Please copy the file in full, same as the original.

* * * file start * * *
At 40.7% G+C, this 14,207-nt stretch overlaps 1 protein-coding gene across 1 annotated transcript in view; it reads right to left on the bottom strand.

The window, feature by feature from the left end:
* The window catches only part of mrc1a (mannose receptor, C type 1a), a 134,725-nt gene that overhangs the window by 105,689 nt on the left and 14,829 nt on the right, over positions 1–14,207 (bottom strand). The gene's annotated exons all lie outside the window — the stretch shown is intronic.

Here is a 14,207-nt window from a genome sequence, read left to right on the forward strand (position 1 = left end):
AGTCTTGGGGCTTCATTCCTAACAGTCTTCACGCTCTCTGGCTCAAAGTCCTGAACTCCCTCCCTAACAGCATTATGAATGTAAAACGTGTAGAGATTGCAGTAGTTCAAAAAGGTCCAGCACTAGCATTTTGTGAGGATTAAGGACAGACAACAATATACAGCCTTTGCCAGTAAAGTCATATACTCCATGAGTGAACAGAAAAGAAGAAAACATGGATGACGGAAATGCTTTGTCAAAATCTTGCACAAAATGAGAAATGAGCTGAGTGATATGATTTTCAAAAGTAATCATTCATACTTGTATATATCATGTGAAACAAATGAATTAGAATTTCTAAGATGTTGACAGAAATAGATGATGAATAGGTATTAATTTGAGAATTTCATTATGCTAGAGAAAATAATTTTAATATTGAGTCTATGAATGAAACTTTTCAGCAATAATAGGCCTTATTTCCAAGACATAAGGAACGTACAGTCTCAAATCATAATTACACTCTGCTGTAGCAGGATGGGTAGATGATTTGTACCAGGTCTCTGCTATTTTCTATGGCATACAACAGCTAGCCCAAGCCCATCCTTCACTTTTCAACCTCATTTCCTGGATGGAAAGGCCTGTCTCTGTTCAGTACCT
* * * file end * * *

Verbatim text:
At 40.7% G+C, this 14,207-nt stretch overlaps 1 protein-coding gene across 1 annotated transcript in view; it reads right to left on the bottom strand.

The window, feature by feature from the left end:
* The window catches only part of mrc1a (mannose receptor, C type 1a), a 134,725-nt gene that overhangs the window by 105,689 nt on the left and 14,829 nt on the right, over positions 1–14,207 (bottom strand). The gene's annotated exons all lie outside the window — the stretch shown is intronic.

Here is a 14,207-nt window from a genome sequence, read left to right on the forward strand (position 1 = left end):
AGTCTTGGGGCTTCATTCCTAACAGTCTTCACGCTCTCTGGCTCAAAGTCCTGAACTCCCTCCCTAACAGCATTATGAATGTAAAACGTGTAGAGATTGCAGTAGTTCAAAAAGGTCCAGCACTAGCATTTTGTGAGGATTAAGGACAGACAACAATATACAGCCTTTGCCAGTAAAGTCATATACTCCATGAGTGAACAGAAAAGAAGAAAACATGGATGACGGAAATGCTTTGTCAAAATCTTGCACAAAATGAGAAATGAGCTGAGTGATATGATTTTCAAAAGTAATCATTCATACTTGTATATATCATGTGAAACAAATGAATTAGAATTTCTAAGATGTTGACAGAAATAGATGATGAATAGGTATTAATTTGAGAATTTCATTATGCTAGAGAAAATAATTTTAATATTGAGTCTATGAATGAAACTTTTCAGCAATAATAGGCCTTATTTCCAAGACATAAGGAACGTACAGTCTCAAATCATAATTACACTCTGCTGTAGCAGGATGGGTAGATGATTTGTACCAGGTCTCTGCTATTTTCTATGGCATACAACAGCTAGCCCAAGCCCATCCTTCACTTTTCAACCTCATTTCCTGGATGGAAAGGCCTGTCTCTGTTCAGTACCT